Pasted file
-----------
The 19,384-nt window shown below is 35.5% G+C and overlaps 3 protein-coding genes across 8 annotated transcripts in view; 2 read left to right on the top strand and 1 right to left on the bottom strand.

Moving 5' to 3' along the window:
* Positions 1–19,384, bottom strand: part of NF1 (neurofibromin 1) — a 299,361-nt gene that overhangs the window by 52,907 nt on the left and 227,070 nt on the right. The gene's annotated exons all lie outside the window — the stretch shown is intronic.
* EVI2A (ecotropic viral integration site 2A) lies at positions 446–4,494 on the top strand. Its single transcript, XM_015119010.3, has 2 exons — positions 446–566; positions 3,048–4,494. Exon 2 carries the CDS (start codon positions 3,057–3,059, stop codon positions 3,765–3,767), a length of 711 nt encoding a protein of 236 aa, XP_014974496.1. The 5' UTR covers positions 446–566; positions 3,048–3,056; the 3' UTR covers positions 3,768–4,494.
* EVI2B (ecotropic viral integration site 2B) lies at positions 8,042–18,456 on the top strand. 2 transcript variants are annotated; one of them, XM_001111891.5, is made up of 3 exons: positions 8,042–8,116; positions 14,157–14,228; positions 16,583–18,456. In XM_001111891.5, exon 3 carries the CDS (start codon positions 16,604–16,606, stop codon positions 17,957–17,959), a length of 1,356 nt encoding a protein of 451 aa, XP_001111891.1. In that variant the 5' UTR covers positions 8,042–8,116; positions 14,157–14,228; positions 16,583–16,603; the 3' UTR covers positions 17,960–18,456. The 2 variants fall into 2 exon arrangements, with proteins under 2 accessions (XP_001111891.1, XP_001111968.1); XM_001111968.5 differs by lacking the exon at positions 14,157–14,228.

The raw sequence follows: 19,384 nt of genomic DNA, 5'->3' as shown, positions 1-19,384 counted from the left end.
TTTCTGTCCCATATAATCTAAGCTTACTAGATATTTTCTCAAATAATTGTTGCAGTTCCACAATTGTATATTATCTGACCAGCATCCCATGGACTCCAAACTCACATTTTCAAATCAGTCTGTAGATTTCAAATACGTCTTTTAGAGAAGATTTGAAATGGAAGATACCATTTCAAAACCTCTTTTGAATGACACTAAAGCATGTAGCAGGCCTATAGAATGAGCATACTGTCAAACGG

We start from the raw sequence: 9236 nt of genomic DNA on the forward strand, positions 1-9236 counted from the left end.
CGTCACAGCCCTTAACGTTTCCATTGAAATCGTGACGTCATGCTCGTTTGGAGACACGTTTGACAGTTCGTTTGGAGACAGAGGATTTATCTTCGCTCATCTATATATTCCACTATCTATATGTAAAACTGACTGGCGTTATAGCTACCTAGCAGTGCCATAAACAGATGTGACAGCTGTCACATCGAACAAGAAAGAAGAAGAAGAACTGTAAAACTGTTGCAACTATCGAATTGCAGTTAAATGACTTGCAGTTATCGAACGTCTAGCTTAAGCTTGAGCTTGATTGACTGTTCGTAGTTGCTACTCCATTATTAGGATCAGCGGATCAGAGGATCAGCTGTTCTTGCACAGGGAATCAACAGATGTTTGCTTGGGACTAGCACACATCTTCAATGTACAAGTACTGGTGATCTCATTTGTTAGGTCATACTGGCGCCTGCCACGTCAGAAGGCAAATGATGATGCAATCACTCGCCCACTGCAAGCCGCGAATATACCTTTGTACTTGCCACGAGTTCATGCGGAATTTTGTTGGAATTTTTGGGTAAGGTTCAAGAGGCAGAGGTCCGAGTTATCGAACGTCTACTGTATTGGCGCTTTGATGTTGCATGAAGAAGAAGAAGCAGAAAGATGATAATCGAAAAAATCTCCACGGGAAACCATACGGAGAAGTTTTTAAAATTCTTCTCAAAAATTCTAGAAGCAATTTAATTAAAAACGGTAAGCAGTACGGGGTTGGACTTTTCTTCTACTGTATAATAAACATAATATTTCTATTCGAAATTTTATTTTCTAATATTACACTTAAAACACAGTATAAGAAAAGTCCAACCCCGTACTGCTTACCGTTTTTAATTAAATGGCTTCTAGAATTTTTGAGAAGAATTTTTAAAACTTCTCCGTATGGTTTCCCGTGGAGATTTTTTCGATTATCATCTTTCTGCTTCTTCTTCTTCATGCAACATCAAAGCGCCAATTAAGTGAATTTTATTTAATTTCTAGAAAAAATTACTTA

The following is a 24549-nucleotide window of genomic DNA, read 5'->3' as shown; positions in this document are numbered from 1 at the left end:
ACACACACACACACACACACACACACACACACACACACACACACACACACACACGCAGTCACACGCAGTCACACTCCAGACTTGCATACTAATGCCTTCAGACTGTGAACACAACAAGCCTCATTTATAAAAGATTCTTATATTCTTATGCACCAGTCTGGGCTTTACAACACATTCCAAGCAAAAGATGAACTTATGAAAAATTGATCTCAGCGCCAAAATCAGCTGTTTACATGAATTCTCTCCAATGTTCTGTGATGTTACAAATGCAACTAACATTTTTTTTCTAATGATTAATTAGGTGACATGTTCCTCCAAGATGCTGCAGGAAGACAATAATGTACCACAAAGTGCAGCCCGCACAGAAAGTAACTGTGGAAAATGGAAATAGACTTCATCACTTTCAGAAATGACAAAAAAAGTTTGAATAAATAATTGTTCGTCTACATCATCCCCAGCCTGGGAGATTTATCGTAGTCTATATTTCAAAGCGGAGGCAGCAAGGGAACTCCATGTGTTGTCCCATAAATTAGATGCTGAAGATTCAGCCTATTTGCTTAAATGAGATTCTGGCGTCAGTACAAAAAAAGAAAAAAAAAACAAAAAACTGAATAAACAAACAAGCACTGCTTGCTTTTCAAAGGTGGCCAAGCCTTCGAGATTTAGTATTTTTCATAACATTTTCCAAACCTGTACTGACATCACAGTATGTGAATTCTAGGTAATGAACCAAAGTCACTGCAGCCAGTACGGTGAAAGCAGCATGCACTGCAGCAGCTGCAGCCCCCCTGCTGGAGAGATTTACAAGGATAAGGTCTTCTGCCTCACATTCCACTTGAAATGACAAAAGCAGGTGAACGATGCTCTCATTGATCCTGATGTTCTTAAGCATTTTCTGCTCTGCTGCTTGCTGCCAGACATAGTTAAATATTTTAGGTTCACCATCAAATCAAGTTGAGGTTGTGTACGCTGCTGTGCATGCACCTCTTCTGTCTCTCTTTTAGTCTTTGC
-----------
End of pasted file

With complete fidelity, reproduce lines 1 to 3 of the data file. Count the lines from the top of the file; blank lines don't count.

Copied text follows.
The 19,384-nt window shown below is 35.5% G+C and overlaps 3 protein-coding genes across 8 annotated transcripts in view; 2 read left to right on the top strand and 1 right to left on the bottom strand.

Moving 5' to 3' along the window:
* Positions 1–19,384, bottom strand: part of NF1 (neurofibromin 1) — a 299,361-nt gene that overhangs the window by 52,907 nt on the left and 227,070 nt on the right. The gene's annotated exons all lie outside the window — the stretch shown is intronic.